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A Case to be Made for Night Trap!
By Cyril Lachel     |   Posted on July 09, 2003   |   Episode 30 (Show Archive)  


Senator Lieberman, seen here commanding his legion of clones to register to vote!
There is a case to be made for Night Trap, but nobody seems to be making it. So, I figured that if anybody was going to talk openly and honestly about this notorious title, it should be me. After all, I'm the one that gave the game a bad review, I'm not biased in favor of the game, so I can be as truthful about it as you get.

The problem is, Night Trap gets a bad rap. Even though it's been a decade since this big debate about video game violence, sexuality, and other perversions the Government wanted to keep us away from, and nothing has changed. We seem to apply a weird double standard, we love the memories of Mortal Kombat, yet seem to want to forget what Night Trap gave us.

I don't think anybody would argue that Night Trap is a high quality game, but the myths, rumors, and lies about this title seem to never go away, and nobody is around to set the record straight. Night Trap has a lot of problems, and is barely a game, let alone movie worth paying attention to, but it's not an ultra violent, hypersexual massacre, as some would have you believe.

"The origin of Night Trap" Tom Zito, president of Digital Pictures, explains in the January 1995 issue of Next Generation, "was

This Night Trap cover is much more risqu? than anything found in the game!
that I had been negotiating with Newline Cinema to do an interactive version of A Nightmare on Elm Street. We knew we wanted to do some sort of teenage-slasher-horror movie kind of game that would clearly appearl to the demographic we were after with an interactive TV system that we were developing. But at the last minute, the deal fell apart, so Night Trap was born."

Between 1987 and 1992 Night Trap looked for a home, while its cast members did everything they could to find work. The main star, child actor Dana Plato, famous for her role in Diff'rent Strokes, found herself in and out of legal trouble, with few quality movie parts, and battling drug addiction. The future for Night Trap was starting to look pretty bleak. It would take a company as desperate as Digital Pictures to save this game, a company like Sega of America.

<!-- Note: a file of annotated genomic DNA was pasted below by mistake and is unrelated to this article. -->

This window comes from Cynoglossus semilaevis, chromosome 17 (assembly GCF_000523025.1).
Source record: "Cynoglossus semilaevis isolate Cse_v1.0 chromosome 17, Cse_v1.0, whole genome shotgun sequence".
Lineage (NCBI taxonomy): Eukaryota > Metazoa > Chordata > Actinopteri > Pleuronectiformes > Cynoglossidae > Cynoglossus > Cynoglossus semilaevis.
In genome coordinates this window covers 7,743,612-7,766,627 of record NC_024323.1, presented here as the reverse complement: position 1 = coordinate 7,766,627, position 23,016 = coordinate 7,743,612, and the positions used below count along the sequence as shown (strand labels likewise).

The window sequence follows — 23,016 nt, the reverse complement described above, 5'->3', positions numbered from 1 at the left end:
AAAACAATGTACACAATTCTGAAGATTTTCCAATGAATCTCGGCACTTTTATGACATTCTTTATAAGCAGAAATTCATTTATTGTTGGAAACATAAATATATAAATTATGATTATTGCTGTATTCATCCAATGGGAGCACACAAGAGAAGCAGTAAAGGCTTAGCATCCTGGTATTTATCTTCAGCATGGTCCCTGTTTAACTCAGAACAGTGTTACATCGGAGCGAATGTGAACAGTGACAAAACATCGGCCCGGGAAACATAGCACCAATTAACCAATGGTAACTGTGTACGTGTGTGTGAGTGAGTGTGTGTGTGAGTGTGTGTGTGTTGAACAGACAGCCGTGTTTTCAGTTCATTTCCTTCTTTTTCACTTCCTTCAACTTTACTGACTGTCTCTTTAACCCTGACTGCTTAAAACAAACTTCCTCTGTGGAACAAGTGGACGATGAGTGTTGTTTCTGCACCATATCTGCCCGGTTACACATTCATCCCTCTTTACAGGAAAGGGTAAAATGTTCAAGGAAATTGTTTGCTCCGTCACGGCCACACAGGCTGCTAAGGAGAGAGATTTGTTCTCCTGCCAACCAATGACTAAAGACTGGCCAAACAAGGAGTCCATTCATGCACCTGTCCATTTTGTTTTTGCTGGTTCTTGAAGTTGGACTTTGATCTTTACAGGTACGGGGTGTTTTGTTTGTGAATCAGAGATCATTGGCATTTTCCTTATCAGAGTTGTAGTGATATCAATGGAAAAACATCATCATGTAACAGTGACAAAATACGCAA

After announcing the Americanized Sega CD, Sega of America was forced to make some rather tough decisions about what games to bring to the U.S., and which to leave in Japan. Much to the surprise of just about everybody, Sega opted to make all of their North America products here in the U.S., focusing on movie ports (Batman Returns, Jurassic Park) and fancy full motion video titles (Corpse Killer).

While this path would yield more recognizable names for the American audience, it was also a much more taxing task than anybody had realized. In the early days of the system Sega was frantic to find a nice balance of games, and needed games desperately for their launch.

Dana Plato, seen here posing for the E! True Hollywood Story cameras!
Enter Night Trap, a game that has been sitting on the shelf for a number of years, implements the expanded memory from the CD-ROM, and is has a very American look and feel to it. It's the title Sega had been looking for all along, they didn't have to shoot anything, only get it working on their CD system and let the money roll in. Surely Sega wasn't thinking it would become a blockbuster, but it would give them some much-needed time for their in house games to be finished.

As with most mediocre games, Night Trap would have gone unnoticed, completely ignored by gamers and the press alike, had it not been for Senator Joseph Lieberman (D-Conn). By waging a war against video games, Senator Lieberman single handedly turned Night Trap into a Martyr for violent games everywhere.

"We're here today to talk about the nightmare before Christmas" contested Senator Lieberman on December 1st, 1993 at a senate press conference. "Not the movie, but - unfortunately - the violent video games". When talking about Night Trap, the Senator spoke out passionately against it, even going as far as pinpointing it as "contributing to the unacceptable level of violence in our society."

Somewhere between Senator Lieberman's comments, a biased and uninformed media, and people blowing things out of proportion, words like "rape" and "assault" were bandied around when describing Night Trap. Yet, the game was no more violent than anything you would see in a late night horror film from the 1960s. Yet, thanks in large part to Senator Joe, many advocates fought it as if it were hard-core pornography.

Mia Farrow would soon realize that there is nothing scarier than living with Woody Allen!
Back in 1994 Nintendo stated, "A game such as Night Trap will never be produced for a Nintendo system." Granted Nintendo never did venture into the full motion video genre, but this comment, like those from the Government, gave parents an excuse not to buy the Sega CD, and gave Big N the moral high ground.